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Sunday, March 15, 2009

From Design Pattern to Bead

Well my ongoing creativity workshop, Finding Your Voice (my group is called "people who just won't leave", had an assignment a couple of weeks ago, that I thought might be interesting for all of you to try. I think it relates to other art forms other than just beadmaking.

We had to click on "random" under patterns on the Colour Lovers website that I recently mentioned. Then we had to interpret a bead from whatever design we received.

I was really happy to get this pattern because I've always loved paisleys, but knew it was far too complicated to
interpret the entire picture on one bead. I needed to
simplify and distill the main element out of it. Which of course was easy, because it was the same design made into a pattern.

I had to decide how many paisley elements I wanted and pondered between 1 and 3. It came down to, what would look best? Because I wasn't sure how intricate I would make them and how small I could make them, I chose just one.

I needed a deep green that had yellow in it for the base and a lighter bright green as well as aqua. That was easy too. Unfortunately, I didn't have the original with me and my memory didn't work. (that will teach me), the main teardrop shape should have been aqua and I would have liked it better. As Doris Day used to sing, "Que Sera Sera" (what will be, will be). And if I were ever making it again, (we're only allowed one shot in class), I would add more detail and contrast to my bead. This bead is about .8" tall, so I would stick to between one and three paisley designs on it still. (By the way, I put mod dots on the back- kept it to the 60's vibe)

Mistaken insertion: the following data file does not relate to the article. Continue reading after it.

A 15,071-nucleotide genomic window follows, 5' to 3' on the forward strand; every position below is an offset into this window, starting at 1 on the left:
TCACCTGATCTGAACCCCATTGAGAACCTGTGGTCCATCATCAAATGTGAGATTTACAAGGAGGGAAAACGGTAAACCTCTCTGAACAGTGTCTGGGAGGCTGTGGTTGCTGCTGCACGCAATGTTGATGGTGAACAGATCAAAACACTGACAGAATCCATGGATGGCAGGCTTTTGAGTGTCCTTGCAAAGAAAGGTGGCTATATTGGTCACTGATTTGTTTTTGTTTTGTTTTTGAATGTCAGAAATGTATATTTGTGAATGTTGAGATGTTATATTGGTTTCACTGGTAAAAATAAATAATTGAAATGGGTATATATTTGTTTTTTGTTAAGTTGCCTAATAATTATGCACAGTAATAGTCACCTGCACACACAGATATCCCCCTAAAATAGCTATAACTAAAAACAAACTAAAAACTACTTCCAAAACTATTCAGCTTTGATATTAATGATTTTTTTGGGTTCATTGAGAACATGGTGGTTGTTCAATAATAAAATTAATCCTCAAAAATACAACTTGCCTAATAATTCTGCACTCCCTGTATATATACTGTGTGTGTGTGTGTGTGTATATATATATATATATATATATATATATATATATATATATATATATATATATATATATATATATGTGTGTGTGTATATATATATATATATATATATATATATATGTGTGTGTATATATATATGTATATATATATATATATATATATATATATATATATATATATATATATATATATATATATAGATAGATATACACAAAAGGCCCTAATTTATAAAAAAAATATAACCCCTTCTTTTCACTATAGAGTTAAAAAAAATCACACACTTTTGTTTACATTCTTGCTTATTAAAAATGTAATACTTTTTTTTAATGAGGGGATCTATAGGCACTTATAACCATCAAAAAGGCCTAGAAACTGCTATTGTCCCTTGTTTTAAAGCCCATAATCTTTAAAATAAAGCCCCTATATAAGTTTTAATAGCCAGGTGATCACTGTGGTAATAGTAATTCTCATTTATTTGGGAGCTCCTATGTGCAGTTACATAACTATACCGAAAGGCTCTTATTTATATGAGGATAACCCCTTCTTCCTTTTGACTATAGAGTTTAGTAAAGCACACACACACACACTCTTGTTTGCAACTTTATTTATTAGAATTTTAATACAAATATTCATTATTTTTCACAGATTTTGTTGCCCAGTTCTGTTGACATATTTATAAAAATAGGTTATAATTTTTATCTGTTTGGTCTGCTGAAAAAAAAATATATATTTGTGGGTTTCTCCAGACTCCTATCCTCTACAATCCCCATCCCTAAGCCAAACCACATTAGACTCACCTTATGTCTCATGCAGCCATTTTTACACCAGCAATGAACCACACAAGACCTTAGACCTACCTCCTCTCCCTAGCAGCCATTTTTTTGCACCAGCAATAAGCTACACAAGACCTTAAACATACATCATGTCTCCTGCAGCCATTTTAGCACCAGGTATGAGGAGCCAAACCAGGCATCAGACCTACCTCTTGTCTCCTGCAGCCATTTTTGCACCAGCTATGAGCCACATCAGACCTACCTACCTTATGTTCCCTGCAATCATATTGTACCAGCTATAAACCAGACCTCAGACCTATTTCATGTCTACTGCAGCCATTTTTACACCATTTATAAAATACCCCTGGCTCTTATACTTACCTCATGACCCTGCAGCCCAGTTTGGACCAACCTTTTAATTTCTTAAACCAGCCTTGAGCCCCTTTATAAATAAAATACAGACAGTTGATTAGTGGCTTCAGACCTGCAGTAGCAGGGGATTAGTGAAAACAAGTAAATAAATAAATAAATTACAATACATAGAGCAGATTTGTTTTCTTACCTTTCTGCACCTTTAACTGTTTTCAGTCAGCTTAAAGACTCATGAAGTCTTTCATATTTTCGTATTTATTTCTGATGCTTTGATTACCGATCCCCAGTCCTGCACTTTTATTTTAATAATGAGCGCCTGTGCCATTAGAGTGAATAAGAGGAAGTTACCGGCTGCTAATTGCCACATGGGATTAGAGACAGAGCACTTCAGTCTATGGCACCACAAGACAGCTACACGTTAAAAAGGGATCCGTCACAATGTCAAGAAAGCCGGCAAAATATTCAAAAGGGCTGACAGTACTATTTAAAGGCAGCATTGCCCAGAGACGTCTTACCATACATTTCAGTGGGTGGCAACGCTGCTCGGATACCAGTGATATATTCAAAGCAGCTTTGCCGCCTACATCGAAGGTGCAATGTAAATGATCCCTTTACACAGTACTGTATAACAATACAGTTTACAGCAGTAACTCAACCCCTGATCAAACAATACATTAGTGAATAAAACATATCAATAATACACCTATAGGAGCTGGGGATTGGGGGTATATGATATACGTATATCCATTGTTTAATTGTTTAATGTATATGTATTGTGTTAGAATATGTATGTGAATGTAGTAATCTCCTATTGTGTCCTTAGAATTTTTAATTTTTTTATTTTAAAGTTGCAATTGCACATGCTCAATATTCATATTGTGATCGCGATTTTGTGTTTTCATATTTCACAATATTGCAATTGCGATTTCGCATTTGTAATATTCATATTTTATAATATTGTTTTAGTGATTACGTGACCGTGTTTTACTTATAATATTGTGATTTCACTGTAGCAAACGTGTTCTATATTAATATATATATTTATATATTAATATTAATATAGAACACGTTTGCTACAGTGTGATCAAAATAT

And again, if I were making the bead one more time, I'd want to reconsider the shape of the bead. Would a flattened bicone be more interesting? If so, how would the paisley design be laid out? What about a large lentil with more of them on it? So the question of the day is, what shape would you make it and how would you interpret this design? I'd love to hear your opinion.